Removing Metal Ions from Reactors

September 20th, 2014 Leave a reply »

Residual metal ions can cause significant problems with operations. For instance, hydroxylamine has been found to react exothermically with Ti, Fe, Cu, Ni, Cr, and Mn, which may be components of metal reactors and fittings; to avoid contamination by metal ions a process involving hydroxylamine was developed using a glass microreactor (1). Contamination by 15 ppm of residual copper ions in new lines decomposed some of the performic acid charged in a process (2). MnO2 and Fe(III) each react with H2O2 (3, 4). Pt is used for hydrogenation, but if residual Pd is present hydrogenolysis may also occur. Removing residual metal ions from reactors can be essential to ensure safe operating conditions and completion of reactions.

Many ions are more soluble under acidic conditions than under basic conditions, as for FeCl3 vs. Fe2O6. Organic acids are often used to solubilize metal ions. ∝-Hydroxy acids are more acidic than the non-hydroxylated analogues (5); carboxylic acids have often been used to clean reactors. ∝-Hydroxy acids may also be good ligands because they can form stable 5-membered rings in octahedral coordination complexes (6).

Citric acid has been used to solubilize ions of Fe, Ca, and other metals. Citric acid forms soluble chelates of Fe, Cu, Mg, Mn and Zn (7). Citric acid has been used synthetically to solubilize Ti(IV)(8), Os(VIII) (9), and ruthenium (10). A citric acid (0.3 M) – oxalic acid (0.2 M) combination has been used to decontaminate nuclear reactors, and oxalic acid can be used to remove MnO2 and rust from iron (11). Malic acid was used to solubilize Al(III) (12).

Under basic conditions (or at least conditions that are not strongly acidic), chelants such as EDTA and nitrilotriacetic acid (NTA) will complex with metals. Glyphosate (Roundup) forms a 5-membered ring with ions of Mn (13). EDTA and NTA strongly complex with Ni(II) and Cu(II), and can corrode reactors and fittings (14).

Matching the metal ion, the right oxidation state, the complexing reagent, and the right pH can all be important. For instance, a solution of 2,4,6-trimercaptotriazine sodium salt was ineffective in removing Cu(I), but after the process streams were sparged with air the Cu(II) generated was effectively removed by TMT treatment. Trivalent ions such as Al(III), Cr(III), and Fe(III) were not bound to TMT (15). (Since TMT precipitates metal ions it is not appropriate for removing trace metals from reactors.) Cu(II) oxalate precipitates from solutions made strongly acidic with HCl (16).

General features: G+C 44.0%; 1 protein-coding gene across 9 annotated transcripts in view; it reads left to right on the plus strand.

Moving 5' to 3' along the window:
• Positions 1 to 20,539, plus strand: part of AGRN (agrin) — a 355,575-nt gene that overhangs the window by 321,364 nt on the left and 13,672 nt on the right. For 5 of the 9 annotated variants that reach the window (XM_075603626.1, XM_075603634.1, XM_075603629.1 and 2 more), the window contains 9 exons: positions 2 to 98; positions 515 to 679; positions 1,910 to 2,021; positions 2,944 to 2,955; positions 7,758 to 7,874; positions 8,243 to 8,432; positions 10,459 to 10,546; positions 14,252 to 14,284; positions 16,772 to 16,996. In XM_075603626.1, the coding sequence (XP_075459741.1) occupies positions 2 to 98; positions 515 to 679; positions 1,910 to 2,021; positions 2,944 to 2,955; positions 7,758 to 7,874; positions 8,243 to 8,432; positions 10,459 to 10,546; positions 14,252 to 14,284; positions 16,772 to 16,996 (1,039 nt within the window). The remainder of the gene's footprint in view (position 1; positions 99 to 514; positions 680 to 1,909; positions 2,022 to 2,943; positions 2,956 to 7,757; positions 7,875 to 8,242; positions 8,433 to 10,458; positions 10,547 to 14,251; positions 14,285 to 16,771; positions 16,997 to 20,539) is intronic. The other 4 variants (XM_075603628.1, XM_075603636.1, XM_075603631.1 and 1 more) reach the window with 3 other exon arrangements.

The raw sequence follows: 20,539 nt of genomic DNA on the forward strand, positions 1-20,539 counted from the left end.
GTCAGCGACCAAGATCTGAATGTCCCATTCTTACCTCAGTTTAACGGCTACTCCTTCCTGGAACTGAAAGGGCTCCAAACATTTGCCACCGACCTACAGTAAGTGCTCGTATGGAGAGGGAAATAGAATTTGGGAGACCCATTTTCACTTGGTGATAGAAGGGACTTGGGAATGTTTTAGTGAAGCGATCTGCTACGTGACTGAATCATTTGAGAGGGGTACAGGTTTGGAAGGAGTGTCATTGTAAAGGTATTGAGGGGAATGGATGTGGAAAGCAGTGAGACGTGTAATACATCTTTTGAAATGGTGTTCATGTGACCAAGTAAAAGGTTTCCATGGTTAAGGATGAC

All such reagents can be corrosive. It is wise to test for the corrosivity of solutions to glass and metal reactors by soaking representative pieces of glass or metal coupons in the solutions that could be used for cleaning.

A general procedure for cleaning new equipment has been described (17). Cleaning the surface of reactors is called pickling, and then the reactors are passivated (oxidized) to prevent corrosion of the surface. With usage sediment can accumulate in the jackets of reactors, decreasing the efficiency of heat transfer.  Some companies have provided contract services to clean the jackets of reactors (18).

1)      Vörös, A.; Baán, Z.; Mizsey, P.; Finta, Z. Org. Process Res. Dev. 2012, 16, 1717.

2)      Thanks to Paul Jass for this personal communication.

3)      Decomposition of excess hydrogen peroxide to work up an epoxidation: Vaino, A. R. J. Org. Chem.2000, 65, 4210.

4)      Swaddle, T. W. Inorganic Chemistry: An Industrial and Environmental Perspective; Academic Press; 1997, p. 252.

5)      Some pKas of selected carboxylic acids: oxalic, 1.23, 4.19; citric, 3.08, 4.74; glyoxylic, 3.2; malic, 3.46; glycolic, 3.83; acetic, 4.75; peracetic, 8.2.

6)      Swaddle, T. W. ibid, p. 245.


8)      Working up a Kulinkovich reaction: Young, I. S.; Haley, M. W.; Tam, A.; Tymonko, S. A.; Xu, Z.; Hanson, R. L.; Goswami, A. Org. Process Res. Dev. 2014, XX, XXXX; DOI: 10.1021/op500135x.

9)      For achiral dihydroxylation: Dupau, P.; Epple, R.; Thomas, A. A.; Fokin, V. V.; Sharpless, K. B. Adv. Synth. Catal. 2002, 344(3+4), 421.

10)   Cleaning nuclear reactors: Row, T. H. Nucl. Sci. Abstr. 1967, 21, 27690; Reference 7 in Couturier, M.; Andresen, B. M.; Jorgensen, J. B.; Tucker, J. L.; Busch, F. R.; Brenek, S. J.; Dubé, P.; am Ende, D. J.; Negri, J. T. Org. Process Res. Dev. 2002, 6, 42. The Pfizer researchers used acetonitrile as solvent to contain volatile and toxic RuO2 in solution.

11)   Kumar, V.; Goel, R.; Chawla, R.; Silambarasan, M.; Sharma, R. K. J. Pharm. Bioallied Sci. 2010 Jul-Sep; 2(3), 220–238; doi:  10.4103/0975-7406.68505

12)   Workup of a Friedel-Crafts alkylation: Wu, G.; Wong, Y.; Steinman, M.; Tormos, W.; Schumacher, D. P.; Love, G. M.; Shutts, B. Org. Process Res. Dev. 1997, 1, 359.


14)   Swaddle, T. W. ibid, p. 269.

15)   Malmgren, H.; Bäckström, B.; Sølver, E.; Wennerberg, J. Org.Process Res. Dev. 2008, 12, 1195.

16)   Sedergran, T. C.; Anderson, C. F. U.S. 4,675,398, 1987 (to E. R. Squibb & Sons).

17)   Mukherjee, S. “Preparations for Initial Startup of a Process,” Chemical Engineering 2005, 112(1), 36.

18)   For instance, the OptiTherm service from GE Water and Power Technologies:

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